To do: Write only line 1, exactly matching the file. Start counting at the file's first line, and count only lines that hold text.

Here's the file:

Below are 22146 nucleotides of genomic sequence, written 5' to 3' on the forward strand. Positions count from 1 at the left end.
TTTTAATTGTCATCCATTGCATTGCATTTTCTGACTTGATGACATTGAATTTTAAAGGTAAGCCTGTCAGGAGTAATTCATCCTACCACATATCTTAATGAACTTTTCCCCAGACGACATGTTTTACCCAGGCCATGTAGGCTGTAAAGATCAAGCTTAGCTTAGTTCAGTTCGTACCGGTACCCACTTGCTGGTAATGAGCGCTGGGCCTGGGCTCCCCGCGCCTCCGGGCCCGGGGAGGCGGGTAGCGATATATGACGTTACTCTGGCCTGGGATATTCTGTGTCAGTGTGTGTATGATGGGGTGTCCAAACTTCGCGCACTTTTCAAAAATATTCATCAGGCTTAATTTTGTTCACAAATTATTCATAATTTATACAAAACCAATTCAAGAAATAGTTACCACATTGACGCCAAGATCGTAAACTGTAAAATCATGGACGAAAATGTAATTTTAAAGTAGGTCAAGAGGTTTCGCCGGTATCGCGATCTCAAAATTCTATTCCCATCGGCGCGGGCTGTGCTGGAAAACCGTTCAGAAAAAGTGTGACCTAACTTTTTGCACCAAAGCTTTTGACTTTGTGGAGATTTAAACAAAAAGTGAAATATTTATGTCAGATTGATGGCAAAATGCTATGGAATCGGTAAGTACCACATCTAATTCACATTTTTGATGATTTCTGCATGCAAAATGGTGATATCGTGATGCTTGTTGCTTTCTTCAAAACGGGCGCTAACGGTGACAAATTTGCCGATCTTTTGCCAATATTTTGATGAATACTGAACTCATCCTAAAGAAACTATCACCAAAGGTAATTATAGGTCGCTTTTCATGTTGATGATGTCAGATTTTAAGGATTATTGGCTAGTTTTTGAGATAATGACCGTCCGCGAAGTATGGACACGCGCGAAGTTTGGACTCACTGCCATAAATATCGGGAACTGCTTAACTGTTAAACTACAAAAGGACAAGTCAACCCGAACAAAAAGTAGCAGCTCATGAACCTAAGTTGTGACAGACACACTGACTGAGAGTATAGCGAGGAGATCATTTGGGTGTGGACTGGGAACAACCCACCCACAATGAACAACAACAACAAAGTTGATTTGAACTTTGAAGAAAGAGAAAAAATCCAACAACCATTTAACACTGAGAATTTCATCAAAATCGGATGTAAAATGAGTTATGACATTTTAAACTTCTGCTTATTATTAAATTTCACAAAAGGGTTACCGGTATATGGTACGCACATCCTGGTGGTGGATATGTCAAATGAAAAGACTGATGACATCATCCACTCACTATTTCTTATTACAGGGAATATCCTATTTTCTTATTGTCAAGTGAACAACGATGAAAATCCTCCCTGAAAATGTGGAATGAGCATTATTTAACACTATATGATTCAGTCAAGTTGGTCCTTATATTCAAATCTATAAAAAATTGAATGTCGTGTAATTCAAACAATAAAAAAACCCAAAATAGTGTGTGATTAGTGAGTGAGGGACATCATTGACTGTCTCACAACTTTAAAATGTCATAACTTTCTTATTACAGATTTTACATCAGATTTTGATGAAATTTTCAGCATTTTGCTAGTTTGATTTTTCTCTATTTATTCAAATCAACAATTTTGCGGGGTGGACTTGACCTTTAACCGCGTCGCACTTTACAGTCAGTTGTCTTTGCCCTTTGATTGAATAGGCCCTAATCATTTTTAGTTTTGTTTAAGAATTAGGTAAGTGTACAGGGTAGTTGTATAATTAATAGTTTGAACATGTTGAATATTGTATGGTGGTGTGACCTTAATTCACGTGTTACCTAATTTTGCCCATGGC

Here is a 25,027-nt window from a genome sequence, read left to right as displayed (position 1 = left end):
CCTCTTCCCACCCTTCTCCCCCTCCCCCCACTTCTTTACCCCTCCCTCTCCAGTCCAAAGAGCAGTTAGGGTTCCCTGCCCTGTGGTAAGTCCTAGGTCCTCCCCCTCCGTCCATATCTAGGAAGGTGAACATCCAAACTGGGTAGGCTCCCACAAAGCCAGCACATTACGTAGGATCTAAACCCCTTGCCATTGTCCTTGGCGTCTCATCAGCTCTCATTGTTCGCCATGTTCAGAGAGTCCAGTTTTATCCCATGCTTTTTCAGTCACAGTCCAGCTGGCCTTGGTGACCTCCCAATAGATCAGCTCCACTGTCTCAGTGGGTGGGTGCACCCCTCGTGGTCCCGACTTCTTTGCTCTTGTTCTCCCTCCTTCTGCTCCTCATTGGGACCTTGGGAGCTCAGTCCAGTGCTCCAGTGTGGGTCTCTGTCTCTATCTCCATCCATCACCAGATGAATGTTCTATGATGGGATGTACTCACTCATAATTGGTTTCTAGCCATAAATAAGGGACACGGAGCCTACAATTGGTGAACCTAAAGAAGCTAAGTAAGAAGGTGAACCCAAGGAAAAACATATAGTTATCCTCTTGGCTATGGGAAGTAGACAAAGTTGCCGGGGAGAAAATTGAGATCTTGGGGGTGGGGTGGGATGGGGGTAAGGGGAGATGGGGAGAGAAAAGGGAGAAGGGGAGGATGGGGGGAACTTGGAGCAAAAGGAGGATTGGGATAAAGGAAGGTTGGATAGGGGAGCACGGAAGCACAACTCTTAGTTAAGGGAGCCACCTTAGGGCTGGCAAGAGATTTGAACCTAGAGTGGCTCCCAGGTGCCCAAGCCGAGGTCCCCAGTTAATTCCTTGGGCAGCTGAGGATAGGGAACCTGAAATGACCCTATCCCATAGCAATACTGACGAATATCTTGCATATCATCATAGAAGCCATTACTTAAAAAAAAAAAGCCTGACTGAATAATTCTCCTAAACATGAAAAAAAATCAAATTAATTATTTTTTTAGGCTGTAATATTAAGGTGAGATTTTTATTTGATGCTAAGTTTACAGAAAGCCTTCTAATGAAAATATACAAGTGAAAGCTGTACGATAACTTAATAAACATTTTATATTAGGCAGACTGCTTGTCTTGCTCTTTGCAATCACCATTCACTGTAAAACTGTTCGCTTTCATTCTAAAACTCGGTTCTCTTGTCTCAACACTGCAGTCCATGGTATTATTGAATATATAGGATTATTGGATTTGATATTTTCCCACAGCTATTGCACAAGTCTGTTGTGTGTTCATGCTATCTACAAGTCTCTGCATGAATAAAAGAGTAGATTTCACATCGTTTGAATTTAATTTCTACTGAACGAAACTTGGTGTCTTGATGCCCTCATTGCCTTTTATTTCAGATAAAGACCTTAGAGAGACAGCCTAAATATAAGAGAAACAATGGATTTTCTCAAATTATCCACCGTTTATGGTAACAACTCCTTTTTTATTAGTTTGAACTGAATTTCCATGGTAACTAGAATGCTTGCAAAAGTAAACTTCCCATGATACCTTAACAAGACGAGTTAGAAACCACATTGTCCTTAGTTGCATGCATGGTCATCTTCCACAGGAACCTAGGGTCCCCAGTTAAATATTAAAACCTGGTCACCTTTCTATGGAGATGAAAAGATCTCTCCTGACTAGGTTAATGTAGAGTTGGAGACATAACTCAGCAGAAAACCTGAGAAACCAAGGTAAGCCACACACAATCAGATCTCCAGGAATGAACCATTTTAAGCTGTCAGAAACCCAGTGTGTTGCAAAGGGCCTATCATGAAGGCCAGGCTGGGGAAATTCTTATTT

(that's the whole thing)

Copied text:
Below are 22146 nucleotides of genomic sequence, written 5' to 3' on the forward strand. Positions count from 1 at the left end.